Piggy-backing on the 88th annual Academy Awards coming up this Sunday we’ve got a guest post from regular contributor Danielle Badler with her reaction to the four-time Oscar-nominated film “The Danish Girl” (Best Actor in a Leading Role, Best Actress in a Supporting Role, Best Production Design, and Best Costume Design).
From The Oscars website:
In the late 1920s, Danish landscape painter Einar Wegener poses as a female dancer for his wife, Gerda, while she waits for her model to arrive. Stirred by the experience and supported by Gerda, Einar begins a journey fraught with both emotional and physical peril as he transitions into his true self, a woman called Lili Elbe.
If you’re reading this and you haven’t seen “The Danish Girl,” you need to rectify that situation, immediately.
I saw it a few nights ago with a friend. She actually invited me… she said she couldn’t think of anyone more appropriate to see it with.
How prescient she was.
When the lights came up, I turned to her and said we have to talk. And that we did, for three hours.
She asked me if it was difficult to watch.
I said it was just the opposite. I was fascinated… no, astounded, by the similarities in the narrative. I told her, it was like I was watching a peculiar peek back into what my life might have been like, had I been born 50 years earlier.
She asked me if I had a defining moment, like Lili in the movie.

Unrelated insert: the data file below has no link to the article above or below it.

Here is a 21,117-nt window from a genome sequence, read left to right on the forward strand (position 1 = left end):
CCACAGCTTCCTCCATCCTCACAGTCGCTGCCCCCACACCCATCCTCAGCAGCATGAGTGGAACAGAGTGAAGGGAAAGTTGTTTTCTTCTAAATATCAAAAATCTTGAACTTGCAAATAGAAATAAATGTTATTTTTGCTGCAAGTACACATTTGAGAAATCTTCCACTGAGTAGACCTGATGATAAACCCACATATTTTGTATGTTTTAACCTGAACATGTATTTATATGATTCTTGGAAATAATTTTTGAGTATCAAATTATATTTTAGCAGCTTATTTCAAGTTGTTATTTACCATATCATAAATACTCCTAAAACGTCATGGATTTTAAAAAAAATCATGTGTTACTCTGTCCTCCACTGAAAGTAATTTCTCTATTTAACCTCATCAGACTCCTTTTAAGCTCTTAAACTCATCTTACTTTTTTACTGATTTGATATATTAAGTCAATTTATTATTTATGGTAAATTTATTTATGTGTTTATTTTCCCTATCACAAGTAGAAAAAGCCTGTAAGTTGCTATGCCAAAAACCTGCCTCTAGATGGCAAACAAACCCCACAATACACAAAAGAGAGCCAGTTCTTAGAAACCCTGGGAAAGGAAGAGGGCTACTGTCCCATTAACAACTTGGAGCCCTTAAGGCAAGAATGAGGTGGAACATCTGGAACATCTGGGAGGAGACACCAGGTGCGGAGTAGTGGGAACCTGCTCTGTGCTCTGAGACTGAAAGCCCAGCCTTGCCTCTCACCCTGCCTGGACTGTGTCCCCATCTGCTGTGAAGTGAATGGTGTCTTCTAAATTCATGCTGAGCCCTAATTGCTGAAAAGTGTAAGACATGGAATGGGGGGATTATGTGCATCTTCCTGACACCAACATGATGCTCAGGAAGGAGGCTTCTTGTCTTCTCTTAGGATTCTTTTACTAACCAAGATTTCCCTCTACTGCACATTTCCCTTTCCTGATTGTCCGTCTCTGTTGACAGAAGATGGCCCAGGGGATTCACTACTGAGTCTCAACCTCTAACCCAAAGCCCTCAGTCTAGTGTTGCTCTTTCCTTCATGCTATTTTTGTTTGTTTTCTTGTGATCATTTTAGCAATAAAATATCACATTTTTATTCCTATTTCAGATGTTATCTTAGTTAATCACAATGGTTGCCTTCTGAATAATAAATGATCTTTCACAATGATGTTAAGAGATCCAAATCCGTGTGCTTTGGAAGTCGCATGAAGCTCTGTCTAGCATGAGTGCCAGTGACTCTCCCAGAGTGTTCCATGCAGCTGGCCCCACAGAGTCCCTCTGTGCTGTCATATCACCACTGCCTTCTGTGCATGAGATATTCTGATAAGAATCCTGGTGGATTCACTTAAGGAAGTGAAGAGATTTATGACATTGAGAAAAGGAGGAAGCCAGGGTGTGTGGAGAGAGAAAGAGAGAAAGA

I nodded. And I told her about a close friend, transgender, who I had played golf with, weekly, for three years. About how I got a phone call, almost four years ago now, from a mutual acquaintance, who told me my friend had had a massive stroke.
I told her about how I went to the hospital, on a bright Saturday morning, and found my friend’s room, only to be followed in by the attending physician, who proceeded to explain how they take someone off life support.
I told her about how, when the doctor had finished, the family looked at me and asked me who I was. I explained that I was a friend, and a golf partner. So they asked me what I thought, whether I thought they should pull the plug on my friend. They told me how dire my friend’s situation was.
And, at that moment, one of my friend’s sisters tapped me on the arm, and motioned for us to walk down the hall. We did, and she asked me if I knew her brother by her female name.
I said yes. And, with that, she just burst into tears. Deep, heaving, uncontrollable tears. She got out, barely, between sobs, why did he never tell us? I would have understood. I would have helped. Now it’s too late.
I just stood there. I had no clue about what to say. I think I said I’m sorry.
Two months later, I was in Las Vegas, for the annual Diva Las Vegas event, and I had lunch with another sister of my friend, who lived there. Who, it turns out, was the only member of the family who knew my friend’s secret.
She and I sat gabbing away… and she started confiding, in girl-talk, about intimate details of her life.
I nodded, and I nodded. Oh, I was listening. But a voice deep inside my brain was saying, hey, something is going on here. Right now, at this moment, I am being accepted as a woman. And I love it. I have crossed over. And I don’t want to go back.
Several months later I began my transition.
Back to the movie; my friend asked me about my first time out and about… if I had had problems, like Lili.
Oh yes, I said. A full-tilt meltdown. Really, the one and only time in my life.